Thinking back over almost 50 years of practicing law, there was explicit and implicit racism.
I began my legal career as a prosecutor in Dallas on January 3, 1973. I stayed in that position for almost 5 years trying criminal cases to juries on a daily basis and handling a very big docket of criminal cases of all kinds. It was probably like working in the emergency room of a public hospital in a major city on a Saturday night. It was fast, furious and intense. The Dallas County District Attorney’s Office conducted an annual multi-day prosecutor’s school which included abundant written material. This was long before the State Bar of Texas created mandatory continuing legal education for all Texas lawyers. Among the subjects which were taught in the school for prosecutors was how to pick a jury. We were taught by lecture and in the written prosecutor’s manual to not allow a Black person to be seated on a jury. Blacks were thought to be soft on crime, sympathetic to those accused of crime, to be opposed to the death penalty and long sentences and, most of all, to be sympathetic to other Blacks. It is true to say that if you allowed a Black juror to be seated on a trial jury, your judgment would probably be called into question by your fellow prosecutors. Obviously, this “rule” was racist, but it was not illegal at the time and there was surprisingly little discussion about whether it was morally right or wrong. Our sole objective was to win our cases and this policy was thought to enhance our chances of winning. It was an open secret that this was our policy, but the defense lawyers and the judges had no legal power to stop us. The result of this policy was that almost every jury was composed entirely of white jurors. Can you imagine how it would feel if you were Black and every Black person was eliminated from the jury that would decide your fate? If you were Black and called for jury service and then you and all other Black people on the jury panel were dismissed without serving, how would you feel? The systematic exclusion of Blacks from juries over the years probably discouraged Blacks from even showing up for jury service because they knew it was pointless to take a day off work only to be “struck” from the jury panel.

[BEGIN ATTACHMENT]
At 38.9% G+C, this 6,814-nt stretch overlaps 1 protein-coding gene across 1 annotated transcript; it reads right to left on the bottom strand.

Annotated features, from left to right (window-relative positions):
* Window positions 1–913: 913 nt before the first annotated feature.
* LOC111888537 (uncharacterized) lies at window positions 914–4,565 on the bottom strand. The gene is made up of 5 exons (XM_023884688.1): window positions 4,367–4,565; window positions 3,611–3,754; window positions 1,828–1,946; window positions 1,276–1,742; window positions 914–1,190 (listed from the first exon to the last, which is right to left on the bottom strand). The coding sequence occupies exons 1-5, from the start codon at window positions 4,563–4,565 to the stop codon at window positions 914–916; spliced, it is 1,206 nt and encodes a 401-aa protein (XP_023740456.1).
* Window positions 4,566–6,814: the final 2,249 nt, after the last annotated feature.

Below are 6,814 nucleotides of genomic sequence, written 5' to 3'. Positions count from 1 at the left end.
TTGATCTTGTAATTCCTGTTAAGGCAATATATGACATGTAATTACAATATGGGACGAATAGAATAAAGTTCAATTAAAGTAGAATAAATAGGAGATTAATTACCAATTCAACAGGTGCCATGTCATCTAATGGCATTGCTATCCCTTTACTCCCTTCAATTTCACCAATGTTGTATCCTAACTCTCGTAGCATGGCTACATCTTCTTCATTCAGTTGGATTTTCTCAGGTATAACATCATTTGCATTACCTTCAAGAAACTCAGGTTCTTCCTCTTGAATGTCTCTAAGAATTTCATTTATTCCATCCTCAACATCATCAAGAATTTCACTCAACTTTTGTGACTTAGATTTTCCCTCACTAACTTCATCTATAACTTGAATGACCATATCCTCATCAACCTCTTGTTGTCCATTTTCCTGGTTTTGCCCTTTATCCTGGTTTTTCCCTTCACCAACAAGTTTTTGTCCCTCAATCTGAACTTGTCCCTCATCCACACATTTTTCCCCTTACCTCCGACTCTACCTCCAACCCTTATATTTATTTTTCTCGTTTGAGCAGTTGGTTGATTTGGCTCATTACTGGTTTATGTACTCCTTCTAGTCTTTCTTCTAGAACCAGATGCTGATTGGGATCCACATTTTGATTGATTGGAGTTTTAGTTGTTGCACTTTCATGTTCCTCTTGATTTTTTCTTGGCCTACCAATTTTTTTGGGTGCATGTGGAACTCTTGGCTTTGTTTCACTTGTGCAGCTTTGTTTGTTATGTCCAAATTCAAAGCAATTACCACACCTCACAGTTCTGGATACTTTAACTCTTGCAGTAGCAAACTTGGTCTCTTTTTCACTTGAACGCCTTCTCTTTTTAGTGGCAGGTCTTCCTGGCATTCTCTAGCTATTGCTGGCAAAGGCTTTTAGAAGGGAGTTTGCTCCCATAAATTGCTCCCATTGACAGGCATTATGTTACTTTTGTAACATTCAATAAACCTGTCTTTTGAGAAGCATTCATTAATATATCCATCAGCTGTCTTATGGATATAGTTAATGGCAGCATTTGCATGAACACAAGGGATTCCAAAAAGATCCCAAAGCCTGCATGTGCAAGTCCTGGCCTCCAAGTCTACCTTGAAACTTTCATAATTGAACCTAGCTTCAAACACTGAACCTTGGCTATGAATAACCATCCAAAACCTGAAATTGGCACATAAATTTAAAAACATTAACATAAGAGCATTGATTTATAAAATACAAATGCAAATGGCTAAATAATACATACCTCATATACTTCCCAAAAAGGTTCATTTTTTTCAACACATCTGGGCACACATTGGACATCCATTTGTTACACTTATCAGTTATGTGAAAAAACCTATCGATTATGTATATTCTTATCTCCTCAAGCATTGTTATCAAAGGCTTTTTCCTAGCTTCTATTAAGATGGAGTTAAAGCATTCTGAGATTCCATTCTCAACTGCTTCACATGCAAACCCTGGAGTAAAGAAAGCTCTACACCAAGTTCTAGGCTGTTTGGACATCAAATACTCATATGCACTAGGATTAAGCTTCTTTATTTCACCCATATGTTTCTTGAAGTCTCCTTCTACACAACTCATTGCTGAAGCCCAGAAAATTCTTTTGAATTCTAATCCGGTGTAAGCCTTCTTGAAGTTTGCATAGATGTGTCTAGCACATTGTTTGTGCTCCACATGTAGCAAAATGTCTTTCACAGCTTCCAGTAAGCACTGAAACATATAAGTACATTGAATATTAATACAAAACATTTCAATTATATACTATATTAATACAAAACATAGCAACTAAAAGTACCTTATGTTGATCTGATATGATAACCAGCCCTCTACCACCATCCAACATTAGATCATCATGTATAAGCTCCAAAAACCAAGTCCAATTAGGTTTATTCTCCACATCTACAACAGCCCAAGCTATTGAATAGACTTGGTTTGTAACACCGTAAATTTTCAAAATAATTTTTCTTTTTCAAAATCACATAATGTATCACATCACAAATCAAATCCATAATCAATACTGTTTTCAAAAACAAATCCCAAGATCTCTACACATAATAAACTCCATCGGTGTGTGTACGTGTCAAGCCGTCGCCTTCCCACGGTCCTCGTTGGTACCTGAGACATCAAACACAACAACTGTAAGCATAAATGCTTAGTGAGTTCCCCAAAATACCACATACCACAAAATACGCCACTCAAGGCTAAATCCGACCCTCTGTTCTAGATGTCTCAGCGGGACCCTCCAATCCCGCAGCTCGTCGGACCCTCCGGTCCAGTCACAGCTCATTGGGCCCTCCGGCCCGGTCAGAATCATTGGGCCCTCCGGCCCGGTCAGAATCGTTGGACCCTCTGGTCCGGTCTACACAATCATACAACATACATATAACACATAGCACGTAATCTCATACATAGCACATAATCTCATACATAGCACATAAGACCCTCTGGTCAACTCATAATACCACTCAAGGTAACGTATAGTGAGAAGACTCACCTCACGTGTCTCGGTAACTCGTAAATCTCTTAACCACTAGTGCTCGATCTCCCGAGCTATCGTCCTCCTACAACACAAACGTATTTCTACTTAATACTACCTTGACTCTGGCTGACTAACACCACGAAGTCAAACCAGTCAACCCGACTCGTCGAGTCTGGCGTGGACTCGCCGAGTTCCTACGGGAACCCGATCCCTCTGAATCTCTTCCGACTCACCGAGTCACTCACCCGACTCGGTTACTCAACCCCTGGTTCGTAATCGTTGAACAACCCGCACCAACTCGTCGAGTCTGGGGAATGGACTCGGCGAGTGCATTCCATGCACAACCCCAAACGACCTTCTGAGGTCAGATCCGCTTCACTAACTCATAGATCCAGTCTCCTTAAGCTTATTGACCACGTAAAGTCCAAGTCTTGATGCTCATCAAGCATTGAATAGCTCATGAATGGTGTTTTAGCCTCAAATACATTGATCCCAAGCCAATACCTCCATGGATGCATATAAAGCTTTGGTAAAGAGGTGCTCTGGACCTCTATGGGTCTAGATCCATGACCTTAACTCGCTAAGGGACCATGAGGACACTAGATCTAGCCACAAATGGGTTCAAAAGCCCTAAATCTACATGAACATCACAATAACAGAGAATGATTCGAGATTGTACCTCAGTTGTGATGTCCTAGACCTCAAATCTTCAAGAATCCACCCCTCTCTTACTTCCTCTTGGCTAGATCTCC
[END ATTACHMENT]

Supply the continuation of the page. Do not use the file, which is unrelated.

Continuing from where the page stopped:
As a prosecutor you were allowed to negotiate plea bargains within a predetermined range of acceptable sentences based upon the type of offense, prior criminal record, aggravating circumstances, etc. We were not told to take race into account in recommending a sentence, but it was common knowledge that crimes of violence committed by Blacks against Blacks were treated less seriously than Black on white crime. In fact, it was not uncommon for prosecutors and police to sarcastically refer to the murder of a Black person by a Black person as a “misdemeanor murder.” This was particularly true if the deceased had a criminal record. Conversely, crimes of violence committed by Black defendants against whites were generally taken more seriously unless the white person was a criminal. My fellow prosecutors of that era might disagree with me on this point, but I believe a review of all the cases we handled would probably reveal that Blacks received longer sentences for the same offenses.
It is also true that Black criminal defendants were represented by court appointed attorneys much more often than whites. These lawyers, many of whom were inexperienced and poorly paid, had little time to devote to their mostly incarcerated clients. To make a living these lawyers had to handle a lot of cases. These lawyers actually fared better financially if they convinced their clients to plead guilty and did so quickly. It is likely true that the cases of a lot of poor Black and white accused people did not receive the time and attention they deserved. This may have led to wrongful convictions on rare occasions and, much more frequently, in longer sentences. I did not see Black people prosecuted and convicted because they were Black. I did see Black people and, for that matter, a lot of poor people of all races, who were victimized by a system that did not always give them a fair chance.